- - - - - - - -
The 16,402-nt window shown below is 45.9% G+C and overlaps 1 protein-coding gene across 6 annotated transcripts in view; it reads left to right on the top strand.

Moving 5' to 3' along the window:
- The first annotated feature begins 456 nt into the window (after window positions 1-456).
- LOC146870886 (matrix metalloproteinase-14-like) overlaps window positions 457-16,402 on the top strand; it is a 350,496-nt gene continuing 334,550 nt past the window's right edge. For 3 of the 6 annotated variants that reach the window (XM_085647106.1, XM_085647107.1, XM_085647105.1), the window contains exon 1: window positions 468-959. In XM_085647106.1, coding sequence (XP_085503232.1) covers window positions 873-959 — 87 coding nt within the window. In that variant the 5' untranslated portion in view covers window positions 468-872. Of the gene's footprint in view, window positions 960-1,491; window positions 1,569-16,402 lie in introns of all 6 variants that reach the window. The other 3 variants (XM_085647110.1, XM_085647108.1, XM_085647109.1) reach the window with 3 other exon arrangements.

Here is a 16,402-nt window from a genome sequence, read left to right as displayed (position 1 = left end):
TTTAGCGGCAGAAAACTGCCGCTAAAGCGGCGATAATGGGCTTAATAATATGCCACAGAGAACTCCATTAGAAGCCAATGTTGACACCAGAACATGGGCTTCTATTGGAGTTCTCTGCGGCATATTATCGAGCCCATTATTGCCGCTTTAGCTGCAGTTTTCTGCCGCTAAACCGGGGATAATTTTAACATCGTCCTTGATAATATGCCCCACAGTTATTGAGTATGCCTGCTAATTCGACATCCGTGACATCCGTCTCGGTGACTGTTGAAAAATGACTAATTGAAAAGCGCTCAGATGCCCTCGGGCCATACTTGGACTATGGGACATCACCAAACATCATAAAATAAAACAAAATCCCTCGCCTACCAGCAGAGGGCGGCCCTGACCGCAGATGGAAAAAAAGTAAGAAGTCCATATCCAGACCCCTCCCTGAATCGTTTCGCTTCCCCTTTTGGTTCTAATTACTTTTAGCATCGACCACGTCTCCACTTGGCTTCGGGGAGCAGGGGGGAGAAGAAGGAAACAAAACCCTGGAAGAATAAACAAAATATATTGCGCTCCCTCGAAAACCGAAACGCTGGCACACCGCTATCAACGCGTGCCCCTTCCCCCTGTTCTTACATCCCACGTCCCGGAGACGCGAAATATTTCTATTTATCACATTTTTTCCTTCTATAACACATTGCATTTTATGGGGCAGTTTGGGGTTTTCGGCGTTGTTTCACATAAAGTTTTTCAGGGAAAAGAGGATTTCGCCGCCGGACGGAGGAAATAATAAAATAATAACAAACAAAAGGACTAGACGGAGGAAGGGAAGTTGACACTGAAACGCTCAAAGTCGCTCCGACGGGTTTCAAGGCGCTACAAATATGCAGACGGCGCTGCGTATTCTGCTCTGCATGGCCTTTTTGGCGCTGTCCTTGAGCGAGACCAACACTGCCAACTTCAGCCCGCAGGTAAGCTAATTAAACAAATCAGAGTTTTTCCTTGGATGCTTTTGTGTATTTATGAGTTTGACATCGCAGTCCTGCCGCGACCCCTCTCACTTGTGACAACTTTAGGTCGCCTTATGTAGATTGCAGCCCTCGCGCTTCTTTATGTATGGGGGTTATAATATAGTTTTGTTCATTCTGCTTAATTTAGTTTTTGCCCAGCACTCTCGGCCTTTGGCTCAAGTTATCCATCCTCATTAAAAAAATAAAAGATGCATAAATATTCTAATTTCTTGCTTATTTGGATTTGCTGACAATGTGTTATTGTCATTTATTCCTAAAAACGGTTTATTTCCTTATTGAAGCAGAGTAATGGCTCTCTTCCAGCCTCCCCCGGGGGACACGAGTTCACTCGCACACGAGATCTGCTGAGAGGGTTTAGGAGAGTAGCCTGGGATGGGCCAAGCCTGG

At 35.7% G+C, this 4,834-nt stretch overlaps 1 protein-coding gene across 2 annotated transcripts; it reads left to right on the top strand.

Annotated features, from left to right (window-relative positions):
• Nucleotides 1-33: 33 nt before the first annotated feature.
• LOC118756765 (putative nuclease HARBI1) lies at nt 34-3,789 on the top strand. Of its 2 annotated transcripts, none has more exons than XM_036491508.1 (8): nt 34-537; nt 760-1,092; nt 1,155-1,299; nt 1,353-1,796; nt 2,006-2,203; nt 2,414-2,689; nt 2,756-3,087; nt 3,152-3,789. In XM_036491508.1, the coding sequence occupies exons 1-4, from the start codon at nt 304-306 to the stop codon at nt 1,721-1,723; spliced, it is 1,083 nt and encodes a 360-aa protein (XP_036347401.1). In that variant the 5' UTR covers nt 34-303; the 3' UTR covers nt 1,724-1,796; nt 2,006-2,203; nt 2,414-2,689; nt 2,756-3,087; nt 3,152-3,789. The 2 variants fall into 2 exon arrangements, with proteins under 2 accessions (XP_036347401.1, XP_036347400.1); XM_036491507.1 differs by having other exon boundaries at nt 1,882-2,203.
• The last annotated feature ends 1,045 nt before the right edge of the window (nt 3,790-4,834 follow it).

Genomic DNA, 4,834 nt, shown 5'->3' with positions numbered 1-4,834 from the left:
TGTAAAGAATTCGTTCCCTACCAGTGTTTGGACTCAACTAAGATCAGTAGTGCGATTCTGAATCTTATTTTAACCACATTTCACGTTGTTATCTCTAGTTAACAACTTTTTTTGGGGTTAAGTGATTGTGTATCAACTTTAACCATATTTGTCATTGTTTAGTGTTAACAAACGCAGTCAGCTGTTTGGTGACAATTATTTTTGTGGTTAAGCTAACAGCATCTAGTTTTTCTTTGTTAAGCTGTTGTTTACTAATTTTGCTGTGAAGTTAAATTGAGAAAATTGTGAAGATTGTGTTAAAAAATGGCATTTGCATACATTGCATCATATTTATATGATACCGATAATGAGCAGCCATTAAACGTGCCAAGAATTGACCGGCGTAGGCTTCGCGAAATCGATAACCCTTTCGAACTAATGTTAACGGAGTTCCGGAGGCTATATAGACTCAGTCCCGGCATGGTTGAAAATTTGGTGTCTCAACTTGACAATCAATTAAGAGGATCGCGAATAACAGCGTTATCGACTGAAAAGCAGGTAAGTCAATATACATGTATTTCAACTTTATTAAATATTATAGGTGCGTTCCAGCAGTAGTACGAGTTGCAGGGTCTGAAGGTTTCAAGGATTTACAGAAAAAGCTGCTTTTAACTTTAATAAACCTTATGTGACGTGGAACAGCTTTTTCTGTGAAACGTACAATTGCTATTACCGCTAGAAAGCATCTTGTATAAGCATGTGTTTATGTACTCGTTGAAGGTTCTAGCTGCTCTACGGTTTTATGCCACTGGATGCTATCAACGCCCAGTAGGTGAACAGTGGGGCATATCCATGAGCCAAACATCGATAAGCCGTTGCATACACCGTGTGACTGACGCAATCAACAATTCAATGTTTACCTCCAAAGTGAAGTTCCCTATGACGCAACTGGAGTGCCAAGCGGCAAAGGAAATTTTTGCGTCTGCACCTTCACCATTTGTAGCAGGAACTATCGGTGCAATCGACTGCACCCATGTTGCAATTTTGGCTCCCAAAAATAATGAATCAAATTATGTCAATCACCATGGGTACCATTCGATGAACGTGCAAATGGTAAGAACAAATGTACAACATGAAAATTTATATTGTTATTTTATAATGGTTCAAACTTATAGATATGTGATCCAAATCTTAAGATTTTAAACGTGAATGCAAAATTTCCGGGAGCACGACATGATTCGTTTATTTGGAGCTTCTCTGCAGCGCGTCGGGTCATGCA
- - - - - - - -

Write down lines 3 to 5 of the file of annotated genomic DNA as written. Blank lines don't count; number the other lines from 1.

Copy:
- The first annotated feature begins 456 nt into the window (after window positions 1-456).
- LOC146870886 (matrix metalloproteinase-14-like) overlaps window positions 457-16,402 on the top strand; it is a 350,496-nt gene continuing 334,550 nt past the window's right edge. For 3 of the 6 annotated variants that reach the window (XM_085647106.1, XM_085647107.1, XM_085647105.1), the window contains exon 1: window positions 468-959. In XM_085647106.1, coding sequence (XP_085503232.1) covers window positions 873-959 — 87 coding nt within the window. In that variant the 5' untranslated portion in view covers window positions 468-872. Of the gene's footprint in view, window positions 960-1,491; window positions 1,569-16,402 lie in introns of all 6 variants that reach the window. The other 3 variants (XM_085647110.1, XM_085647108.1, XM_085647109.1) reach the window with 3 other exon arrangements.

Here is a 16,402-nt window from a genome sequence, read left to right as displayed (position 1 = left end):